Army contracting scandal nets guilty plea

Millions alleged to have changed hands

A former Army Corps of Engineers employee has pleaded guilty to charges of bribery and conspiracy in one of the most brazen corruption schemes in federal contracting, according to court documents.

As part of the plea agreement, Michael Alexander, a former program manager at the Army Corps, has agreed to plead guilty to bribery and conspiracy to launder money from the government, according to records filed Jan. 24.

The three others indicted in the case, Kerry Khan, another former Army Corps program manager, Lee Khan, his son, and Harold Babb, formerly the director of contracts at Eyak Technology, have pleaded not guilty in the case. They were arrested and arraigned Oct. 4.

Two officials with an EyakTek subcontractor—Nova Datacom—have already pleaded guilty, according to the Associated Press.

The indictment alleges bribery, conspiracy and unlawful kickbacks valued at $20 million dollars. The two Army Corps employees allegedly steered a $780 million contract to a government contractor. They are accused of conspiring to hide the money through a series of financial transactions on the Army Corps’ Technology for Infrastructure, Geospatial, and Environmental Requirements (TIGER) contract.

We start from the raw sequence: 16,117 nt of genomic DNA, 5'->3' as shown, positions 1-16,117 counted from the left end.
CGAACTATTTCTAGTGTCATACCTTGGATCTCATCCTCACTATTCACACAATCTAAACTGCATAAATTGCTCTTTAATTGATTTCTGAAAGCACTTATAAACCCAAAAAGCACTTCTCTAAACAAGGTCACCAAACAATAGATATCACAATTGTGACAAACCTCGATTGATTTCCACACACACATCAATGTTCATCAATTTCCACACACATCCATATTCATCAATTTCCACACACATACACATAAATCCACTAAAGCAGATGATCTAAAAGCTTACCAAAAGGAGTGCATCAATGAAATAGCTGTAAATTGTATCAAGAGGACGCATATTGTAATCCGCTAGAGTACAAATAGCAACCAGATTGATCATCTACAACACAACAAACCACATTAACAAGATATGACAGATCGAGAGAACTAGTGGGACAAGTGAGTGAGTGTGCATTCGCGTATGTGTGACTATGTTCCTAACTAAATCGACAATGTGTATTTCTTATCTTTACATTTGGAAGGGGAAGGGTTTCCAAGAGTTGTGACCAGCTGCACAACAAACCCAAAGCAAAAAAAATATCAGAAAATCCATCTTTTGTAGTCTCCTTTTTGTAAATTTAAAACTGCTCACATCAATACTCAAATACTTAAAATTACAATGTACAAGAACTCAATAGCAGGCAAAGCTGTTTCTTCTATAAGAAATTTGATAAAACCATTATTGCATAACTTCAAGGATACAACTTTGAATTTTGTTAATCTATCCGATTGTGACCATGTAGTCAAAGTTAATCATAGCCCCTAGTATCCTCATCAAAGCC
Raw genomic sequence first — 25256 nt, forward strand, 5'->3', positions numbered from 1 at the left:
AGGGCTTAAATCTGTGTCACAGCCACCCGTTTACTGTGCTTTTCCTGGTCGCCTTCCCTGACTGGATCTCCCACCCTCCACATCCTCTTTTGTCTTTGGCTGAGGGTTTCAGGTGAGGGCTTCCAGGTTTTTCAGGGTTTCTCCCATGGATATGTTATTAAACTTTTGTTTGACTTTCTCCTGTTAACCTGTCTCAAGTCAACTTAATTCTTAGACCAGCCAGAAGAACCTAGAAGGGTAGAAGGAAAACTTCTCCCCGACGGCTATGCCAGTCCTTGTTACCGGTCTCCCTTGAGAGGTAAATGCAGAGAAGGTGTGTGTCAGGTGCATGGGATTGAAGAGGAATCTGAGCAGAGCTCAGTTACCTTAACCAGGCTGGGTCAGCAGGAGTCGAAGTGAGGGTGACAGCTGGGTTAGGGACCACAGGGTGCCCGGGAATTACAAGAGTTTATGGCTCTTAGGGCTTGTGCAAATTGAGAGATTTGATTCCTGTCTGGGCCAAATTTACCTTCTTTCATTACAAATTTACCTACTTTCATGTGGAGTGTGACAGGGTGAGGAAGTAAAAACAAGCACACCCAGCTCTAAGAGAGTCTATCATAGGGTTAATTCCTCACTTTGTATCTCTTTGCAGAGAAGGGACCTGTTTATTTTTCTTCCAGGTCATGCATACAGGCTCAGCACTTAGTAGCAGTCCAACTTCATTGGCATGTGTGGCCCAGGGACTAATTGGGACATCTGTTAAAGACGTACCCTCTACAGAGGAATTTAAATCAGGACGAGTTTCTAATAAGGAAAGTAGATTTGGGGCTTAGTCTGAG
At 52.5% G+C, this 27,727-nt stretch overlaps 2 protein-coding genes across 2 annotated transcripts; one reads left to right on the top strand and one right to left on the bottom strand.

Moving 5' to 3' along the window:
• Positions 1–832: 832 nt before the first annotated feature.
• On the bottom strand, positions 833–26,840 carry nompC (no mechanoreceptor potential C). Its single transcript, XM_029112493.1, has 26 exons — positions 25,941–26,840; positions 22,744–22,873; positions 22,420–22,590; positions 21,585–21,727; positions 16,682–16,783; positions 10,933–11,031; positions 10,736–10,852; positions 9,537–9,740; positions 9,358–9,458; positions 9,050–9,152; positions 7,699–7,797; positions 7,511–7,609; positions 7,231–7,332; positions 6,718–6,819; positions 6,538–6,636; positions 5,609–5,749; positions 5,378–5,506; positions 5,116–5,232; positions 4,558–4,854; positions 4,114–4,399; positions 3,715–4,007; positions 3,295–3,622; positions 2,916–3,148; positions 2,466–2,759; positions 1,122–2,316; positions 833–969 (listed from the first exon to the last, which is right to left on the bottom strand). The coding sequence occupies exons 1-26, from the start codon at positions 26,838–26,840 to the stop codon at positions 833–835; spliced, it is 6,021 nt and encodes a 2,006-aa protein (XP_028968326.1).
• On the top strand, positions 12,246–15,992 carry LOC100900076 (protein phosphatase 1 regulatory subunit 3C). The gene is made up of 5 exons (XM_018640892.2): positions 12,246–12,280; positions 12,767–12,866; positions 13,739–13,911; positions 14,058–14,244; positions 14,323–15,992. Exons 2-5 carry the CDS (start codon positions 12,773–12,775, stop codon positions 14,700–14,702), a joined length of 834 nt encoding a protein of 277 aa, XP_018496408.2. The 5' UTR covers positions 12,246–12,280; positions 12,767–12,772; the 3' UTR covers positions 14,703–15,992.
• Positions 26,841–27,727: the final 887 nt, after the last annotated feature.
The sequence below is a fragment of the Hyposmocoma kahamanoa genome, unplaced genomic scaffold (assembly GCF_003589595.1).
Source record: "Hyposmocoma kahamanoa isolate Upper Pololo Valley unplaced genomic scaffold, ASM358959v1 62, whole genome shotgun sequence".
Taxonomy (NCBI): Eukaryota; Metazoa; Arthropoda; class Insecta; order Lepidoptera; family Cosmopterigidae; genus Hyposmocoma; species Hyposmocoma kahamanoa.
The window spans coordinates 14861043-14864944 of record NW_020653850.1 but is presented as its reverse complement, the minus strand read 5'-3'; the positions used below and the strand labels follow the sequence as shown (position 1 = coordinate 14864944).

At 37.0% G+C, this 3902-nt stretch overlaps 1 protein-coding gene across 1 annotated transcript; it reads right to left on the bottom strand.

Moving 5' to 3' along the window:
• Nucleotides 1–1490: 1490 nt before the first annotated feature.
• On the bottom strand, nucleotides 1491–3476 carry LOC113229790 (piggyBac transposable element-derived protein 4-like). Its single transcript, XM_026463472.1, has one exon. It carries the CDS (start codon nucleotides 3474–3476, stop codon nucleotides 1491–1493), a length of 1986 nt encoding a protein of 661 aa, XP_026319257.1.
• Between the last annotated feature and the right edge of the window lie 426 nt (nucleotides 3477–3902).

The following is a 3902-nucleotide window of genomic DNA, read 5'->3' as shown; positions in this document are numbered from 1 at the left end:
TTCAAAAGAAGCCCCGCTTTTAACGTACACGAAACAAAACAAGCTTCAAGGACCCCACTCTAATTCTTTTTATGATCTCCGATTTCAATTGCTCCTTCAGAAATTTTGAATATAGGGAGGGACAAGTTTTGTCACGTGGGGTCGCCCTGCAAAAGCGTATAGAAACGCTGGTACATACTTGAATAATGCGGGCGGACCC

When announcing the indictment in October, U.S. Attorney Ronald C. Machen Jr. described the alleged activity as “one of the most brazen corruption schemes in the history of federal contracting.”

About the Author

Matthew Weigelt is a freelance journalist who writes about acquisition and procurement.

Reader Comments

Thu, Feb 2, 2012 Think it through Washington, D.C.

I started to type this out to disagree with you and say that a lot of specialized contracts were in place to level the market playing field, but you are right, especially given the economic times of today. I will say that corruption is possible in any arena though, and it comes down to integrity and more importantly, auditing contract progress.

Fri, Jan 27, 2012 Common Sense

All the more reason to eliminate all of the specialized contracts (DHS First Source, AF Netcents, etc) and go to OPEN MARKET bidding like commercial. Simply require adherence to a standardized set of terms and conditions and any provider who contractually commits to those terms, has a reasonable history of performance, and offers best price wins. In addition to hiding corruption, specialized contracts add huge overhead to the cost. Eliminating them would open competition, significantly reduce administrative overhead, and lower prices, in addition to offering full transparency.

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